Man begs for fine instead of curfew - to escape mother

Man sentenced to curfew begs for fine instead - so he doesn't have to stay in with his mum

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Wayne Bamford, a 28-year-old builder, was given a curfew by Blackpool Crown Court for possession of cannabis, and begged officials to fine him instead. He told the court he couldn't stand to be forced to stay in at night listening to his mother's incessant gossiping.

The Mirror reported that he told magistrates: "You must be joking. I can't stay in with my mother. You don't know what it is like living with her. She just prattles on all the time, gossiping. Why can't I just have a fine, please?"

His plea fell on deaf ears, however. The Blackpool Gazette reported that Bamford lost his temper and started calling the clerk names, for which he was sent to the cells until he apologised. He was eventually given a 28 day curfew - monitored by electronic tag.

His mother told the Mirror: "His greatest punishment will be me jabbering away at him all night – unless he wants to live in the attic. He has not had a great week."

Unusual requests
This is far from the most unusual courtroom request. There have been some oddities over the years, including the Kansas murder suspect who requested in April that a large tattoo on his neck reading MURDER be covered up for his trial.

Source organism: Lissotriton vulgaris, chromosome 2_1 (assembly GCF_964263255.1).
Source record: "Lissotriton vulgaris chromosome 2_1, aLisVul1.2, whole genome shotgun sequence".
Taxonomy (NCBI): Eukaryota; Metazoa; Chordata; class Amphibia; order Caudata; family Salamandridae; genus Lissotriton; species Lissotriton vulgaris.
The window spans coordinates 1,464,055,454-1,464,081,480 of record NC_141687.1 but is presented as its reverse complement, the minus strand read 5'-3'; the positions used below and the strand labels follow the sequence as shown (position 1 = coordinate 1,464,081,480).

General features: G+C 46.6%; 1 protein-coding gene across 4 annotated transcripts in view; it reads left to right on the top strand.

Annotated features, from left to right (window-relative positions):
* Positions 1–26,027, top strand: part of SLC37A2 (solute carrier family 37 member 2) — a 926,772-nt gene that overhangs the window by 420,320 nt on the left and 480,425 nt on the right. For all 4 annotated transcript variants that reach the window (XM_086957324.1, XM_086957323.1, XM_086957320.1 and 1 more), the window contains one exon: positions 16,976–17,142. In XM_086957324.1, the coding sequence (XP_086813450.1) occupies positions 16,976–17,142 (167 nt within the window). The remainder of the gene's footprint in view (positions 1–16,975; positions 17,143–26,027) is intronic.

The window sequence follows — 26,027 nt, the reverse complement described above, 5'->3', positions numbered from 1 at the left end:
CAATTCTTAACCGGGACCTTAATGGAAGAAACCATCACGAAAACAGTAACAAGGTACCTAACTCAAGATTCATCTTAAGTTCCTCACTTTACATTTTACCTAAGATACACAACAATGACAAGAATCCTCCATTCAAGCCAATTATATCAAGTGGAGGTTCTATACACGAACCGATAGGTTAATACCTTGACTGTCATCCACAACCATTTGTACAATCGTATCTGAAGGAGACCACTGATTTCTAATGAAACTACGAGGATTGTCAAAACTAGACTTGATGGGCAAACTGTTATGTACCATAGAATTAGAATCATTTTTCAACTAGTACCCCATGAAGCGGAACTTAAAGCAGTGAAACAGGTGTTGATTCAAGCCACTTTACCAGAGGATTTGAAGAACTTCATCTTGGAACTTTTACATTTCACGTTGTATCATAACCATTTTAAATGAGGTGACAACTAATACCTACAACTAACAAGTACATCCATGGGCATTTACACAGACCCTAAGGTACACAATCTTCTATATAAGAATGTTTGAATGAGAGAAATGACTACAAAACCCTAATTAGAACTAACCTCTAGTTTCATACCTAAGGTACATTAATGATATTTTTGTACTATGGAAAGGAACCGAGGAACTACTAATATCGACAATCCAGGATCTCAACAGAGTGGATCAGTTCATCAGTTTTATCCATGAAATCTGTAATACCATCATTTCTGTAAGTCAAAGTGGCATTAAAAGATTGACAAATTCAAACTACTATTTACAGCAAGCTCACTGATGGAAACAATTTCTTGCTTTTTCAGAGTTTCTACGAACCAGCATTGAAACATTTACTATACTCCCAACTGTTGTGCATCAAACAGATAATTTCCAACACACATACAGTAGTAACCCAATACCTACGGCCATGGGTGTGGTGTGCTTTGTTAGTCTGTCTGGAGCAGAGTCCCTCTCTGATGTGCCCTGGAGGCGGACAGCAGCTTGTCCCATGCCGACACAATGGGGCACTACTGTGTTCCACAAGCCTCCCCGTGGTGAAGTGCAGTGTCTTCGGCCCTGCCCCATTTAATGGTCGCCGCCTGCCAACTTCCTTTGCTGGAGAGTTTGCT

Then there was the judge who in September last year was asked to officiate at a wedding in the courtroom immediately after a murder trial. The defendant was found guilty and sentenced to 53 years in jail. However, the judge went ahead with the wedding, and even baked the couple a cake.

In 2007 a Dutch journalist asked an Amsterdam court to imprison him for eating chocolate - claiming he was benefiting from child slavery on the Ivory Coast. He wanted to be jailed to draw attention to working conditions on cocoa farms. He was refused.

But perhaps the title of weirdest courtroom request has to go to the 60-year-old man in Bury St Edmunds who tried to invoke the right to trial by combat rather than pay a £25 fine for a minor motoring offence. He requested a champion be nominated by the DVLA for a fight with samurai swords, Ghurka knives or heavy hammers in a fight to the death. He must have been disappointed when the magistrates rejected his request and instead fined him £200 with £100 costs.

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